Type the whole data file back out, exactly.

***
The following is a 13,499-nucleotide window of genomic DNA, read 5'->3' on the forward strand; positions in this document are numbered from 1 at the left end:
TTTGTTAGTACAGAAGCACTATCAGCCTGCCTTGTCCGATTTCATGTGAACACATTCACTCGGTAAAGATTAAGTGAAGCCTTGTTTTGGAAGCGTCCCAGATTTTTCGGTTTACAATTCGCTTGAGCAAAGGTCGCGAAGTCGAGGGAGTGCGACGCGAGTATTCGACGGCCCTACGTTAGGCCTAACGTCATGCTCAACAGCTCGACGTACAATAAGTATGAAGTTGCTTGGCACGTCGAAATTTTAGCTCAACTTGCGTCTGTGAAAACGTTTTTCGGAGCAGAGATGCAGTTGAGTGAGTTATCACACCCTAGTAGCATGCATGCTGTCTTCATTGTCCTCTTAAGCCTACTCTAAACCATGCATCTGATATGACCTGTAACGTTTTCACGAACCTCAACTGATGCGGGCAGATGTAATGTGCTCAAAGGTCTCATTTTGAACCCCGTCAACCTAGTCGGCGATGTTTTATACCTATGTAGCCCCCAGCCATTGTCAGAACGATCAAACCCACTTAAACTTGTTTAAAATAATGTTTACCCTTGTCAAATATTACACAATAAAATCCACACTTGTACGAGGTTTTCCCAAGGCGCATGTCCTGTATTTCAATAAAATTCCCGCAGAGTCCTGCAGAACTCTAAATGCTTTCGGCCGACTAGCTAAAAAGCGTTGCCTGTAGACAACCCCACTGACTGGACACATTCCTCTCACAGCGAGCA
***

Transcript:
The following is a 13,499-nucleotide window of genomic DNA, read 5'->3' on the forward strand; positions in this document are numbered from 1 at the left end:
TTTGTTAGTACAGAAGCACTATCAGCCTGCCTTGTCCGATTTCATGTGAACACATTCACTCGGTAAAGATTAAGTGAAGCCTTGTTTTGGAAGCGTCCCAGATTTTTCGGTTTACAATTCGCTTGAGCAAAGGTCGCGAAGTCGAGGGAGTGCGACGCGAGTATTCGACGGCCCTACGTTAGGCCTAACGTCATGCTCAACAGCTCGACGTACAATAAGTATGAAGTTGCTTGGCACGTCGAAATTTTAGCTCAACTTGCGTCTGTGAAAACGTTTTTCGGAGCAGAGATGCAGTTGAGTGAGTTATCACACCCTAGTAGCATGCATGCTGTCTTCATTGTCCTCTTAAGCCTACTCTAAACCATGCATCTGATATGACCTGTAACGTTTTCACGAACCTCAACTGATGCGGGCAGATGTAATGTGCTCAAAGGTCTCATTTTGAACCCCGTCAACCTAGTCGGCGATGTTTTATACCTATGTAGCCCCCAGCCATTGTCAGAACGATCAAACCCACTTAAACTTGTTTAAAATAATGTTTACCCTTGTCAAATATTACACAATAAAATCCACACTTGTACGAGGTTTTCCCAAGGCGCATGTCCTGTATTTCAATAAAATTCCCGCAGAGTCCTGCAGAACTCTAAATGCTTTCGGCCGACTAGCTAAAAAGCGTTGCCTGTAGACAACCCCACTGACTGGACACATTCCTCTCACAGCGAGCA